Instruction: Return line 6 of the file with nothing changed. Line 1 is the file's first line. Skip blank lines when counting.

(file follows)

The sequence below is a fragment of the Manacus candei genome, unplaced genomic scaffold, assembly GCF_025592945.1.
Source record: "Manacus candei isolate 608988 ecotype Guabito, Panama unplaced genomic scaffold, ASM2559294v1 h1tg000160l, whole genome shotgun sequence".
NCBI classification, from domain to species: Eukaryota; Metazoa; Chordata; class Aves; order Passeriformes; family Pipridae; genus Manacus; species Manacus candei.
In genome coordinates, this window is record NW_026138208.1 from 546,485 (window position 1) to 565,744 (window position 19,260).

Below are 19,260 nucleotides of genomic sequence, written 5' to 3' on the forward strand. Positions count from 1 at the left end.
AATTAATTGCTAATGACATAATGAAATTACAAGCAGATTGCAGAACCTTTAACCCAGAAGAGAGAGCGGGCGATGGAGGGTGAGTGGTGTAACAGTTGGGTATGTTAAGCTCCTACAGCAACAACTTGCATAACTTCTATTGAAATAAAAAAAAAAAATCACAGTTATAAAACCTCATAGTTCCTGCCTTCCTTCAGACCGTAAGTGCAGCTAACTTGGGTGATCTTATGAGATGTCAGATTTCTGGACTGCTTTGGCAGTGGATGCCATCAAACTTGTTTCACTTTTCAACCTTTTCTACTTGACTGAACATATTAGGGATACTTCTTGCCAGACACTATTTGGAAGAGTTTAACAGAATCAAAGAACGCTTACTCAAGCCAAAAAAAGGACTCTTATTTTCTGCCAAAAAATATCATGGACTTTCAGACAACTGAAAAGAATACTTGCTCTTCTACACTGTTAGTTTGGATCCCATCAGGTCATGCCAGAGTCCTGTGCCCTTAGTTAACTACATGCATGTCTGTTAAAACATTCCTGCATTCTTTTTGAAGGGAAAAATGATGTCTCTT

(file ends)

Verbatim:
AATTAATTGCTAATGACATAATGAAATTACAAGCAGATTGCAGAACCTTTAACCCAGAAGAGAGAGCGGGCGATGGAGGGTGAGTGGTGTAACAGTTGGGTATGTTAAGCTCCTACAGCAACAACTTGCATAACTTCTATTGAAATAAAAAAAAAAAATCACAGTTATAAAACCTCATAGTTCCTGCCTTCCTTCAGACCGTAAGTGCAGCTAACTTGGGTGATCTTATGAGATGTCAGATTTCTGGACTGCTTTGGCAGTGGATGCCATCAAACTTGTTTCACTTTTCAACCTTTTCTACTTGACTGAACATATTAGGGATACTTCTTGCCAGACACTATTTGGAAGAGTTTAACAGAATCAAAGAACGCTTACTCAAGCCAAAAAAAGGACTCTTATTTTCTGCCAAAAAATATCATGGACTTTCAGACAACTGAAAAGAATACTTGCTCTTCTACACTGTTAGTTTGGATCCCATCAGGTCATGCCAGAGTCCTGTGCCCTTAGTTAACTACATGCATGTCTGTTAAAACATTCCTGCATTCTTTTTGAAGGGAAAAATGATGTCTCTT